Emmett J Scanlan, who plays Jimmy Kinsella in Kin, has said he learned "so much" from his fellow cast members while filming the show.

The eight-part RTÉ crime drama sees Scanlan appear opposite acclaimed actors including Ciarán Hinds, Clare Dunne, Charlie Cox, Aidan Gillen and Maria Doyle Kennedy.

Speaking ahead of Sunday night's eagerly-anticipated third instalment, Scanlan recalled filming the show in Dublin during the pandemic last year, and how the experience brought the whole cast closer.

"It was impossible to go onto this set and not learn from Maria Doyle Kennedy or Aidan Gillen, who side-note is one of the funniest human beings I've ever met, and Clare Dunne who is astonishing. To get to dance opposite people that I'm a fan of, I thought was great.

"This might sound cheesy but we were making Kin while shooting Kin, if that makes sense. We really became a close family.

"Myself, Sam [Keeley] and Charlie [Cox] lived in the same apartment block so we trained together, we swam together in Vico, or the Forty Foot, or Sandymount. It was a beautiful time."

The Dublin-born star was also full of praise for English actor Charlie Cox, who plays his brother Michael Kinsella in the show.

"Charlie Cox is the only Englishman on the set, with a fantastic Irish accent. The last time I heard an Irish accent that good was Normal People, Daisy [Edgar-Jones], I couldn't believe she was English," Scanlan said.

"Charlie is one of the most beautiful, gorgeous human beings that I've ever treaded the boards with. I was a fan of his from the Daredevil days, I thought he was astonishing in it. He takes his craft very seriously, I watched him on set and I learned so much for him."

Scanlan praises Charlie Cox and his "fantastic" Irish accent

Scanlan, well known for previous TV roles in Peaky Blinders, The Fall and Hollyoaks, knew that he was signing up to something special after he read the scripts for Kin.

"When I signed up to this show in the first place in 2020, the height of the pandemic, I knew by reading the scripts and the audition scenes alone that it was something that I'd never seen before," he shared.

"I loved how subtle it was and how different it was and how it wasn't the usual, it was very unexpected.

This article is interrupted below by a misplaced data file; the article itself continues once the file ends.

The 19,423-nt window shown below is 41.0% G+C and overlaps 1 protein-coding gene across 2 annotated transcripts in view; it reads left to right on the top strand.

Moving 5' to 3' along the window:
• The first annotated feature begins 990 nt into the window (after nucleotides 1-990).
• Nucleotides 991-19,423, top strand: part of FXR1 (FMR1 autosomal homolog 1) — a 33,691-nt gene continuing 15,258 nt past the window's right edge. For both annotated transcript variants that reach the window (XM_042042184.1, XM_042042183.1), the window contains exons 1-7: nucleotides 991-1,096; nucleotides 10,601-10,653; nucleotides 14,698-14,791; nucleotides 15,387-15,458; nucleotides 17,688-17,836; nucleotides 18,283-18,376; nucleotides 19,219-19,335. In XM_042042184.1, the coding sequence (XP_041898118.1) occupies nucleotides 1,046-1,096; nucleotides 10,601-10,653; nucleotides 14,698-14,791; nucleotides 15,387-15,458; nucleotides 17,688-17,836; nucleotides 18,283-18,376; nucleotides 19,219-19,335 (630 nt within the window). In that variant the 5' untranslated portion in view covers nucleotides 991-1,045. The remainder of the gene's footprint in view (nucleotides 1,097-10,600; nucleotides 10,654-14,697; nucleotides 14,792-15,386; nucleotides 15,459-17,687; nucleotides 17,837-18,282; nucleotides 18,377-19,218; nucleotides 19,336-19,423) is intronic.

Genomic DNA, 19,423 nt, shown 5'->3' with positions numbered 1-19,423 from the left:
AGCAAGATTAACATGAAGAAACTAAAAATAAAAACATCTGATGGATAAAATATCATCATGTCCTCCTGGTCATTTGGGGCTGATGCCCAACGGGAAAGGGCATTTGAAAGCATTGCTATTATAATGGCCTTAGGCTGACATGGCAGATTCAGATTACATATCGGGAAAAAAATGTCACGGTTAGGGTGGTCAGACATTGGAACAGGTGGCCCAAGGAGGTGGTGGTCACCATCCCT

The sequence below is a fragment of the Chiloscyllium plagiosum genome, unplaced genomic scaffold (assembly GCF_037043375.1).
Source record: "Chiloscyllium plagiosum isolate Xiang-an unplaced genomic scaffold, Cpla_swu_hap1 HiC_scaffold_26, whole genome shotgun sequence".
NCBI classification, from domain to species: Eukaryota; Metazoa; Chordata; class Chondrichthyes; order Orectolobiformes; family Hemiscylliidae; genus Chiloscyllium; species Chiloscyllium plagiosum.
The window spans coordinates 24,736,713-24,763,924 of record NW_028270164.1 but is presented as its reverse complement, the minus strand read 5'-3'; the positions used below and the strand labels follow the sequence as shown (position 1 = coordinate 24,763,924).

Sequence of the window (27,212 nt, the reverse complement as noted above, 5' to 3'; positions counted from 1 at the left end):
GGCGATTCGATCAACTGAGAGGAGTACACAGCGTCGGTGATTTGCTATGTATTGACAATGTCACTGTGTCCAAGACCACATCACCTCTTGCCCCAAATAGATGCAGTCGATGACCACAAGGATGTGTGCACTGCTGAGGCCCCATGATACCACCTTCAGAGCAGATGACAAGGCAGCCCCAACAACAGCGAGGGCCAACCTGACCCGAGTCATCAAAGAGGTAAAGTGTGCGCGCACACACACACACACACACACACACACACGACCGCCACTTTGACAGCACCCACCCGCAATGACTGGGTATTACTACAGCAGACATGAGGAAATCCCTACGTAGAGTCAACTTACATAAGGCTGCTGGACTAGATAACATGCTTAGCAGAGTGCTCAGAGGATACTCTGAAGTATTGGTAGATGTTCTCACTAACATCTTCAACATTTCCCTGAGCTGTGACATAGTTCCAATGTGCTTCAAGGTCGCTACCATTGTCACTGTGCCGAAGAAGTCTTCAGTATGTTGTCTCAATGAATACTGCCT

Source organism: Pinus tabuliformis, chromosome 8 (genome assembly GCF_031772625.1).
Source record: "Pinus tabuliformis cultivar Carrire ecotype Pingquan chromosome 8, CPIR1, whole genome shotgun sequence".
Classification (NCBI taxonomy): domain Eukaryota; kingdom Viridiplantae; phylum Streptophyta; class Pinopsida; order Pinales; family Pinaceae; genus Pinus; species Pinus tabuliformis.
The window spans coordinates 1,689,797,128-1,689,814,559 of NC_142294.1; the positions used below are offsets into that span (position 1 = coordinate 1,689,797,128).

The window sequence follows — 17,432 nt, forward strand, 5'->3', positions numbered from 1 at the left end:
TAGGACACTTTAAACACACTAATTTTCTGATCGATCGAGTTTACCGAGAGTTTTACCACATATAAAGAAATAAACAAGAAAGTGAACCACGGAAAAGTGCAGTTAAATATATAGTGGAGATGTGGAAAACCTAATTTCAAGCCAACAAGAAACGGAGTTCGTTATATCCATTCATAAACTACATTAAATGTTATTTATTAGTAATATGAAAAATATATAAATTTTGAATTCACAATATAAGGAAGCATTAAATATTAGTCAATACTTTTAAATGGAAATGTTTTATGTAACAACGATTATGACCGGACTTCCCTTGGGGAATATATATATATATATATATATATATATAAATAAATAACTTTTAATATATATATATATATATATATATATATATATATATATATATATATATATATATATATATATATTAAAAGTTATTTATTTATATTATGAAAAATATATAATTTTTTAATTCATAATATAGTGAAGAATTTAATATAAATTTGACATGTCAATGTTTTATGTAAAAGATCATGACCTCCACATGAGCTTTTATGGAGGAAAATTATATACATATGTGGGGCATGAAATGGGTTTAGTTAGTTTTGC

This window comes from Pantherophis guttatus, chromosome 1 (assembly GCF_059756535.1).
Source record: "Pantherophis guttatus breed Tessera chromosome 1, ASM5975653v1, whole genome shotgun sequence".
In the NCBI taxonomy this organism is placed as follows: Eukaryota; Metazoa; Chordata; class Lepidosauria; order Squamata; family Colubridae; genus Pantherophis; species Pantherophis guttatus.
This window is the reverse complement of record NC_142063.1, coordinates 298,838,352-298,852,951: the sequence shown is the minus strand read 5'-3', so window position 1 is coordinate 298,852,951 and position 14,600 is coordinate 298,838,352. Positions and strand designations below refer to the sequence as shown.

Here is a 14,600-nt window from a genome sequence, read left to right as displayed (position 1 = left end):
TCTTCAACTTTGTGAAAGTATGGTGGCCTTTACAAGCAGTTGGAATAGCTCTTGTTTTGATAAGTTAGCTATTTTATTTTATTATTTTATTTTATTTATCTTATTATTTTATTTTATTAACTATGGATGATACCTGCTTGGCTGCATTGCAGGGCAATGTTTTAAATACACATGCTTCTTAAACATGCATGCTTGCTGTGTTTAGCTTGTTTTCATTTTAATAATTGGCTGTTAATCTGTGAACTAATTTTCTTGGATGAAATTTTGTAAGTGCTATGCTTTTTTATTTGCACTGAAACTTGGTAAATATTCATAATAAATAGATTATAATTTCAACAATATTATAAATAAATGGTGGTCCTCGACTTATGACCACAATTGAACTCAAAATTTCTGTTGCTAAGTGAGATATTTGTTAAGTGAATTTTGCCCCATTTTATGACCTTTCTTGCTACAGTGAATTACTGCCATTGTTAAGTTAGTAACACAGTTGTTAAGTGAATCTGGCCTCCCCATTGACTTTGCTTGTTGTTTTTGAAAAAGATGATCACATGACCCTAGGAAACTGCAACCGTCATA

"When I was reading this, and I was devouring the scripts in one sitting, I knew it was special. That said, you hope for the best but it's impossible to tell whether it will translate.

"I was hoping that it was going to be a success, and long may it continue."

Scanlan says Aidan Gillen is "one of the funniest human beings I've ever met"

The 42-year-old actor said filming such heavy-hitting material was "difficult", but "very therapeutic" and "really rewarding". Doing a huge amount of homework before shooting was his way of preparing to get into the mindset of his character Jimmy, a criminal gang member who loses his innocent son in the crossfire of a gangland war.

"I do my study, I do my research, and work extensively on it, so by the time I get on set, to dance with the script, and the director, and everyone's vision and the cast, all my homework is done for me," he said.

"It allows me to play, it allows me to change and evolve and allow the scene to go where it may organically."

When asked about claims that the show "glamourises" violence, Scanlan responded: "My own personal belief is it doesn't glamourise violence and that's not its intention.

"If you watched a single frame of Kin you'd know that its intention is to tell a story, hopefully a very entertaining, thrilling story about family. It's eight hours of story, so hop on board or don't.

"The narrative isn't motivated by greed, or power, or status, or violence, like other shows of its ilk might be, which by the way is completely fine, there's nothing wrong with that either.

"Kin is motivated by loss, grief, family, justice, compassion, loyalty, and whether you like it or not, pure unadulterated rage and revenge, because the thought of losing an innocent child, for any parent, would bring all that to the forefront.

"As a parent, there's nothing I wouldn't do to protect mine, and failing that, there's nothing I wouldn't to do get justice."

Kin continues Sunday, September 26 at 9.30pm on RTÉ One with catch-up on RTÉ Player.

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